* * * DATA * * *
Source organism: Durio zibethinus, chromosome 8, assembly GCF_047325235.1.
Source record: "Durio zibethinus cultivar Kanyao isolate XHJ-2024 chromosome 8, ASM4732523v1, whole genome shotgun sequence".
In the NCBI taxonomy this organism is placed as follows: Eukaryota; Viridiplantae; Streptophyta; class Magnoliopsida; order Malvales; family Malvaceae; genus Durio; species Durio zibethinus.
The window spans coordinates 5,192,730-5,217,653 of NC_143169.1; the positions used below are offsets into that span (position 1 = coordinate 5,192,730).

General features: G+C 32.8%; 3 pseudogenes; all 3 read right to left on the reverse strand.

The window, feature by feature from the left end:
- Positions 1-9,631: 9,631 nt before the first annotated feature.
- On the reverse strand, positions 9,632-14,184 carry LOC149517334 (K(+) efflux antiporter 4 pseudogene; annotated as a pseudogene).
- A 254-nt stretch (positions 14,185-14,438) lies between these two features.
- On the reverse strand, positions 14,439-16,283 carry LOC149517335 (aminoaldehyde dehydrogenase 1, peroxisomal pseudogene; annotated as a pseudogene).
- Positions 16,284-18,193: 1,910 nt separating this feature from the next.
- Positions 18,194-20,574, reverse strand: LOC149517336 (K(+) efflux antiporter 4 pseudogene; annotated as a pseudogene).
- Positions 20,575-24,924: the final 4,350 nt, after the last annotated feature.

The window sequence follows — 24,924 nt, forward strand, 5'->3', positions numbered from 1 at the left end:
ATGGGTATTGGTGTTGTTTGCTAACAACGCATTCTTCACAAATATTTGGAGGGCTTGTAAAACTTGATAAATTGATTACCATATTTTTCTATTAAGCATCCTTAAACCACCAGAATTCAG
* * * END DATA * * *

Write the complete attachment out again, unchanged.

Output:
Source organism: Durio zibethinus, chromosome 8, assembly GCF_047325235.1.
Source record: "Durio zibethinus cultivar Kanyao isolate XHJ-2024 chromosome 8, ASM4732523v1, whole genome shotgun sequence".
In the NCBI taxonomy this organism is placed as follows: Eukaryota; Viridiplantae; Streptophyta; class Magnoliopsida; order Malvales; family Malvaceae; genus Durio; species Durio zibethinus.
The window spans coordinates 5,192,730-5,217,653 of NC_143169.1; the positions used below are offsets into that span (position 1 = coordinate 5,192,730).

General features: G+C 32.8%; 3 pseudogenes; all 3 read right to left on the reverse strand.

The window, feature by feature from the left end:
- Positions 1-9,631: 9,631 nt before the first annotated feature.
- On the reverse strand, positions 9,632-14,184 carry LOC149517334 (K(+) efflux antiporter 4 pseudogene; annotated as a pseudogene).
- A 254-nt stretch (positions 14,185-14,438) lies between these two features.
- On the reverse strand, positions 14,439-16,283 carry LOC149517335 (aminoaldehyde dehydrogenase 1, peroxisomal pseudogene; annotated as a pseudogene).
- Positions 16,284-18,193: 1,910 nt separating this feature from the next.
- Positions 18,194-20,574, reverse strand: LOC149517336 (K(+) efflux antiporter 4 pseudogene; annotated as a pseudogene).
- Positions 20,575-24,924: the final 4,350 nt, after the last annotated feature.

The window sequence follows — 24,924 nt, forward strand, 5'->3', positions numbered from 1 at the left end:
ATGGGTATTGGTGTTGTTTGCTAACAACGCATTCTTCACAAATATTTGGAGGGCTTGTAAAACTTGATAAATTGATTACCATATTTTTCTATTAAGCATCCTTAAACCACCAGAATTCAG